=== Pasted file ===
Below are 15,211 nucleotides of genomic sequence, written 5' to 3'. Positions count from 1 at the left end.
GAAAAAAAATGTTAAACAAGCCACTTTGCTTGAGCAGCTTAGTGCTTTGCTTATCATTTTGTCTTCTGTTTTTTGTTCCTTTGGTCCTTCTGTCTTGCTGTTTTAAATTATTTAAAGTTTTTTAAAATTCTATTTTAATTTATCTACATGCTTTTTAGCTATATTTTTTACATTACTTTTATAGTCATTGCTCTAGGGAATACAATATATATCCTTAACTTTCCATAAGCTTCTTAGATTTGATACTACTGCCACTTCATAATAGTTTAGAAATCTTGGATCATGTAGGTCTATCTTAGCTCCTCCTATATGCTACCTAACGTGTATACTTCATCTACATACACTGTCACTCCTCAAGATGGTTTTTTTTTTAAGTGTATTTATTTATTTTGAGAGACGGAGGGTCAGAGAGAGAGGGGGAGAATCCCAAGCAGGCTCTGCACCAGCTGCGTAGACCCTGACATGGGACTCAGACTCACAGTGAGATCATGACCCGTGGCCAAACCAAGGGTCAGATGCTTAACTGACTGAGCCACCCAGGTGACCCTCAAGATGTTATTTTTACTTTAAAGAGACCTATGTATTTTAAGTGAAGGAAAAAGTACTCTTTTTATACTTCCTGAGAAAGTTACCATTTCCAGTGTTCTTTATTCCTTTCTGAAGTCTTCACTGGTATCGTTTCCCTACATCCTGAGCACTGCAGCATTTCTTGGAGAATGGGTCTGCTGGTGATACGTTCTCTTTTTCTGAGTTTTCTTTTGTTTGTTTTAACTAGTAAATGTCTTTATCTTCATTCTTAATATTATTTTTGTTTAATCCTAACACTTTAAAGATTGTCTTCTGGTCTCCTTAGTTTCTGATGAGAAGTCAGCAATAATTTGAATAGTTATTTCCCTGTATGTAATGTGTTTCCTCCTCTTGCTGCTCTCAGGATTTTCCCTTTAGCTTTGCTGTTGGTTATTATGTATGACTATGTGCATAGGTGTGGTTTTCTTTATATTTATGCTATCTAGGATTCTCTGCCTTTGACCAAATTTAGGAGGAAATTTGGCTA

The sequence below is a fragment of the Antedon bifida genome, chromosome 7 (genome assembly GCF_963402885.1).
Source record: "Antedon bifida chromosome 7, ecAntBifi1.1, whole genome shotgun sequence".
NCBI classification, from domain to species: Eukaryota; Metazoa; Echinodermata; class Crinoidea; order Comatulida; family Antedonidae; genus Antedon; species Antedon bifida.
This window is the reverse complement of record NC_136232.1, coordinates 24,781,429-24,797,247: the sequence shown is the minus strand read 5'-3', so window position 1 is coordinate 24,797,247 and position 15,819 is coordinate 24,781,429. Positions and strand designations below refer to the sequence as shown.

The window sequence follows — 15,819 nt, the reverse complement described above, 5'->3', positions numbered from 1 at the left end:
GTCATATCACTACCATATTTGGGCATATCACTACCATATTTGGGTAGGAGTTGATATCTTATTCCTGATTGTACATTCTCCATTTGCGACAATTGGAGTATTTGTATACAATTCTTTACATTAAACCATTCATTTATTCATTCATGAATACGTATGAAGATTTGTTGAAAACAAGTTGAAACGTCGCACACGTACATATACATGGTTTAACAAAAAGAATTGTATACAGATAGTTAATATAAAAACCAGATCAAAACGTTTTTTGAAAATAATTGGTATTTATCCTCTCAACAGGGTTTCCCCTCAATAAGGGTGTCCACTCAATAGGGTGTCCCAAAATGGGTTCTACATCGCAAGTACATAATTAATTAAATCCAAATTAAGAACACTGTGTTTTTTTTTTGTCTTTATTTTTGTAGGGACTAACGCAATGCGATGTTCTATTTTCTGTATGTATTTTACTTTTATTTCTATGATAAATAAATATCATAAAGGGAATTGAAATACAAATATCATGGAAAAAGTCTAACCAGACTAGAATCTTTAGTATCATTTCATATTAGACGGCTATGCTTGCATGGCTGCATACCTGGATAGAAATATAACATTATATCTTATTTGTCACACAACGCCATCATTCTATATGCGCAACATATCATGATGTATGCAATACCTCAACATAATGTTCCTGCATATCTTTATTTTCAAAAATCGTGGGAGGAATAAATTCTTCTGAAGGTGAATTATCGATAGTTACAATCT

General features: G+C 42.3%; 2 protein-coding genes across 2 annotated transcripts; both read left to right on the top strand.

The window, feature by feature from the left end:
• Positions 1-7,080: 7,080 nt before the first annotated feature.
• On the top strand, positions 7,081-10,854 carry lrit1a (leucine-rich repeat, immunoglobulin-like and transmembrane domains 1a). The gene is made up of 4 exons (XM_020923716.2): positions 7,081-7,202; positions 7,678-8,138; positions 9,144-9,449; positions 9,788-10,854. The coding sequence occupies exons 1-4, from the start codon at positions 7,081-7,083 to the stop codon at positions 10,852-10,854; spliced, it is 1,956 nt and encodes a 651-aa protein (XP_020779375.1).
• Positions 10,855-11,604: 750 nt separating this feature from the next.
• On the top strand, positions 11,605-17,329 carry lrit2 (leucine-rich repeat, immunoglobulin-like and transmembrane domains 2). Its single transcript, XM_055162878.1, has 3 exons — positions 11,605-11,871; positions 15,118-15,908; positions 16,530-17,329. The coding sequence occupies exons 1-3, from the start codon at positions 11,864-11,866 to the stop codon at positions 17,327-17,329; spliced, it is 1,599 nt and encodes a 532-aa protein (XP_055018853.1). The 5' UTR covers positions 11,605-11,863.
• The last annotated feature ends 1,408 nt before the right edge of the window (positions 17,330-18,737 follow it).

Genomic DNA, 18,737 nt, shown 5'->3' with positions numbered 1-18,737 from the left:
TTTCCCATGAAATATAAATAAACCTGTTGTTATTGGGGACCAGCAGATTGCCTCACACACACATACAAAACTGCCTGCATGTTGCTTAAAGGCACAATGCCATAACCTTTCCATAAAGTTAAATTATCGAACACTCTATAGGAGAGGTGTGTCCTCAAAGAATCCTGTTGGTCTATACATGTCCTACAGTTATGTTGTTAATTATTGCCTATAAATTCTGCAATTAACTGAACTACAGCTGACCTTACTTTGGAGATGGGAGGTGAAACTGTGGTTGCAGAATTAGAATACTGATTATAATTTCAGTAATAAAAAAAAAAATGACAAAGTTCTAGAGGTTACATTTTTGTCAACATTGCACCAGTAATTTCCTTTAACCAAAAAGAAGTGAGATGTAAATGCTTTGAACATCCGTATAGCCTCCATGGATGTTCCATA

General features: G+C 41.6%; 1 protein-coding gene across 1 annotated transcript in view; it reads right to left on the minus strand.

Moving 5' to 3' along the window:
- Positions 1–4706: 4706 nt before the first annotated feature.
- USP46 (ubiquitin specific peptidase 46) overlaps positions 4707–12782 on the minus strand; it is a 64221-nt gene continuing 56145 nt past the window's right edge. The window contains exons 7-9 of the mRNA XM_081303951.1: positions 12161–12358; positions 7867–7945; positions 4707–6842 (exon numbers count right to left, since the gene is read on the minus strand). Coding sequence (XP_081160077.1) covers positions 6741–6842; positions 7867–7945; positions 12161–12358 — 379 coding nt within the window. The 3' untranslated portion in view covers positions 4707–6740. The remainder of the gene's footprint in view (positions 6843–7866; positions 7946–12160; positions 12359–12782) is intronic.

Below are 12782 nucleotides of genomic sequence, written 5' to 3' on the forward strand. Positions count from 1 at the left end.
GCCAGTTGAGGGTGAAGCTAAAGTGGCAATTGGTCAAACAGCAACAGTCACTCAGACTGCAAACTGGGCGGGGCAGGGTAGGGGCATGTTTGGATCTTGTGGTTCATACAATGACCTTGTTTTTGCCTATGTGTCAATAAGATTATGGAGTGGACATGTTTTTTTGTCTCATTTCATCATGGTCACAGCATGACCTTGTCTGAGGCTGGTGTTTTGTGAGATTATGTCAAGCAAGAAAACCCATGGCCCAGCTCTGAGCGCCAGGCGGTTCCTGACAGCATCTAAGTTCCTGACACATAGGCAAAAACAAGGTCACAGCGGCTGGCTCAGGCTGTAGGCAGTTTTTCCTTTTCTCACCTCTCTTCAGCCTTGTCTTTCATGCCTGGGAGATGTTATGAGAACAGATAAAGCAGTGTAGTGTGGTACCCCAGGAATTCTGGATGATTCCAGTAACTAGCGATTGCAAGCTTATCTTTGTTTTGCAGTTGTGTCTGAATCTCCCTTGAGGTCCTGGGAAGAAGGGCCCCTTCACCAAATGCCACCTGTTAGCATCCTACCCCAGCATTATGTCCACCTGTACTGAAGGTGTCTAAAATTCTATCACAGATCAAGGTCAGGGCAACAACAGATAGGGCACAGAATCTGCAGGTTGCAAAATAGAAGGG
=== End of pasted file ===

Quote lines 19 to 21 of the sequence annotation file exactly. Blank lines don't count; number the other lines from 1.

Moving 5' to 3' along the window:
- Positions 1–4706: 4706 nt before the first annotated feature.
- USP46 (ubiquitin specific peptidase 46) overlaps positions 4707–12782 on the minus strand; it is a 64221-nt gene continuing 56145 nt past the window's right edge. The window contains exons 7-9 of the mRNA XM_081303951.1: positions 12161–12358; positions 7867–7945; positions 4707–6842 (exon numbers count right to left, since the gene is read on the minus strand). Coding sequence (XP_081160077.1) covers positions 6741–6842; positions 7867–7945; positions 12161–12358 — 379 coding nt within the window. The 3' untranslated portion in view covers positions 4707–6740. The remainder of the gene's footprint in view (positions 6843–7866; positions 7946–12160; positions 12359–12782) is intronic.